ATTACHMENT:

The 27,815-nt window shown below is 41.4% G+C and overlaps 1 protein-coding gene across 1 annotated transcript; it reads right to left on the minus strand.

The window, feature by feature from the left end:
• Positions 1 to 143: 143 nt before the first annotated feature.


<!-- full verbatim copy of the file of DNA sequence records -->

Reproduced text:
The 27,815-nt window shown below is 41.4% G+C and overlaps 1 protein-coding gene across 1 annotated transcript; it reads right to left on the minus strand.

The window, feature by feature from the left end:
• Positions 1 to 143: 143 nt before the first annotated feature.